The Facts About Animal Experiments
Animal experimentation is a scandal that has been hidden
from the American public. We have been lead to believe that the animals
used in experiments are well treated and that the procedures performed on
these animals are thoroughly regulated and governed by federal laws.
Nothing could be further from the truth.
Over 90% of the animals used in experimentation are
purposely excluded from protection under the Animal Welfare Act (AWA --
the only federal law that governs animal experimentation). Rats, mice,
birds, and many other species have been expressly eliminated from all
The AWA places no real restrictions on what can be done to
an animal during an experiment. Animals are routinely subjected to
addictive drugs, electric shock, food & water deprivation, isolation,
severe confinement, caustic chemicals, burning, blinding, chemical and
biological weapons, radiation, etc. The "scientist" in question only has
to say that a specific procedure is "necessary" for the experiment, and it
is allowed. The goal is not to protect the animal; the goal is to insure
that the experiment proceeds -- at any cost.
The National Death Toll
Recent (fiscal 2002) United States Department of
Agriculture (USDA) statistics list a total of 1,136,841 primates, dogs,
cats, rabbits, guinea pigs, hamsters, and other species as being subjected
to experimental procedures. The species by species listings include:
48,888 other farm animals
180,086 other animals
245,432 guinea pigs
However, this total is likely far from accurate. At no time
have all laboratories in the U.S. reported their experimental totals. The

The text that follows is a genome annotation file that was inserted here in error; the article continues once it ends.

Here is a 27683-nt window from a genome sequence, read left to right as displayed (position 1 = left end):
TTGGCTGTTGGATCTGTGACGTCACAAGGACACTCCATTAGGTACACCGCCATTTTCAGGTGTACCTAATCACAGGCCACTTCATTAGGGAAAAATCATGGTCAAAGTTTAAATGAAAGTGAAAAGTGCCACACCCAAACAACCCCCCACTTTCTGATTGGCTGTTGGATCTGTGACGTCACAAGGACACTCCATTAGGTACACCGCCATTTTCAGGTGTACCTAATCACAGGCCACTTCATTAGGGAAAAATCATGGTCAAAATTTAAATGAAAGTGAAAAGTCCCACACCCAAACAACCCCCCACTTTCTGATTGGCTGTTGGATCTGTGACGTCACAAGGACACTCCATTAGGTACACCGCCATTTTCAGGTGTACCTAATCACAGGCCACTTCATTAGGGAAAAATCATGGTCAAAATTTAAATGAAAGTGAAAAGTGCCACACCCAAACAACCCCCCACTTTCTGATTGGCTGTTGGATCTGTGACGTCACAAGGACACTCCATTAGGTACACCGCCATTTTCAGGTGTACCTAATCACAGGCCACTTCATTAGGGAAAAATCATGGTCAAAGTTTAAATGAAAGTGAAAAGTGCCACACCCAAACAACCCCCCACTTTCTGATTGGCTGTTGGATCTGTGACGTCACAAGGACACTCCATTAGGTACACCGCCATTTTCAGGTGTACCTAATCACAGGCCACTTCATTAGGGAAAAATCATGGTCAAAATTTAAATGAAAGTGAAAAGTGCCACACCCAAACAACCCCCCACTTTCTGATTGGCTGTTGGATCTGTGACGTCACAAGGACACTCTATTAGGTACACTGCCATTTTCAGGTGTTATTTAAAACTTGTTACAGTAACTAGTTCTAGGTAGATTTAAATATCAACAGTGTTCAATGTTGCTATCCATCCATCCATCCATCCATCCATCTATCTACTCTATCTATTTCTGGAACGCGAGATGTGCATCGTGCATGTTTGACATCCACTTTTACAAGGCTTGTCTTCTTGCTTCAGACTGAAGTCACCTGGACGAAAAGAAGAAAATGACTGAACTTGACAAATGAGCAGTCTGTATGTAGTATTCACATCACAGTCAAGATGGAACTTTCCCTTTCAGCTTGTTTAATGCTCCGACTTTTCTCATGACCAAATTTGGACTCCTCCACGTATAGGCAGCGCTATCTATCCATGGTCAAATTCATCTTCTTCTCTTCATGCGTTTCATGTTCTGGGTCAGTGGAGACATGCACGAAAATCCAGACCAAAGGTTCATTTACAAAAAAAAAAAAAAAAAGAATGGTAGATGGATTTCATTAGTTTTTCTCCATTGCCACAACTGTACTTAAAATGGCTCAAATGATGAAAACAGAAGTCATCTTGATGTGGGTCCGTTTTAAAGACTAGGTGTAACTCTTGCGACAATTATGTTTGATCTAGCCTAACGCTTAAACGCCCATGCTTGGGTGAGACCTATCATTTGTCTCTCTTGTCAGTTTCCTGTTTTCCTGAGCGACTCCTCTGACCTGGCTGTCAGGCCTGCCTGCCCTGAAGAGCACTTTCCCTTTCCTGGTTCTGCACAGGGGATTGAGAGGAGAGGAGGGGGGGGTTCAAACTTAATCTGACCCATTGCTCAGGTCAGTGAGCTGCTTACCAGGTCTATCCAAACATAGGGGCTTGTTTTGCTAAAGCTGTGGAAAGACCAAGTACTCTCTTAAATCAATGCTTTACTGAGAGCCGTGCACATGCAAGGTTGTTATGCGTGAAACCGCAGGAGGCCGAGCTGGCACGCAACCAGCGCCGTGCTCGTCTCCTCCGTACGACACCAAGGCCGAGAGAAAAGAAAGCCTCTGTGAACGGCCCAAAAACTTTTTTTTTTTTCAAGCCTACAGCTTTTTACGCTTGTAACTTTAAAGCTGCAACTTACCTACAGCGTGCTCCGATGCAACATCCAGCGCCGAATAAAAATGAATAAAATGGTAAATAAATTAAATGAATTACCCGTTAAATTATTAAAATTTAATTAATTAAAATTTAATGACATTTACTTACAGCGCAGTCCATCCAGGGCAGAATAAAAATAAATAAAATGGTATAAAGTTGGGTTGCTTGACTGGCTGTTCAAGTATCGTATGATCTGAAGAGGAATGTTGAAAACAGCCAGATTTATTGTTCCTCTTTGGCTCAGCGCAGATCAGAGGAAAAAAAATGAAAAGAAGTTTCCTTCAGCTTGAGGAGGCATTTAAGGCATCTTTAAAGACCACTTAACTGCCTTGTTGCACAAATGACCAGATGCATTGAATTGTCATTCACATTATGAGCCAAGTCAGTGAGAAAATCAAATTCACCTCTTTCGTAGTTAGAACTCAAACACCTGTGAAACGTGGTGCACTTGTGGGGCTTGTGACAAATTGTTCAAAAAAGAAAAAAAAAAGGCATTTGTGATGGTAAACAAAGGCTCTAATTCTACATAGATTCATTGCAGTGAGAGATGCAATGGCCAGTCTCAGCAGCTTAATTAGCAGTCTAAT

total of non-reporting facilities has varied from 22 to 128 (out of
approximately 1200). And since some specific laboratories report using
over 100,000 animals the omission of even 22 reports could be very
The species that are not covered by the Animal Welfare Act
(rats, mice, etc.) are not even counted. Therefore, the total above
ignores the majority of animals experimented upon in the U.S. The real
number of animals experimented on in the U.S. each year is well over 20
million. Additionally, these statistics do not cover animals that are
caged in laboratories but are being held for conditioning or breeding. In
some instances the number of these other animals can almost equal the
experimental victims. For example, while the USDA reports the use of over
52,000 primates, another 43,000 are imprisoned in breeding colonies.
Where Does the Money Come From?
Many different government agencies fund animal experiments.
These agencies include NASA, Department of Defense, National Science
Foundation, Department of Energy, Department of Agriculture, and National
Institutes of Health.
The National Institutes of Health (a part of the Department
of Health and Human Services) is one of the largest funding sources for
animal experimentation in the U.S. During fiscal 2002 the NIH funded
33,014 projects that involved experimentation on macaque monkeys, squirrel
monkeys, rats, mice, dogs, hamsters, guinea pigs, and cats. Use of these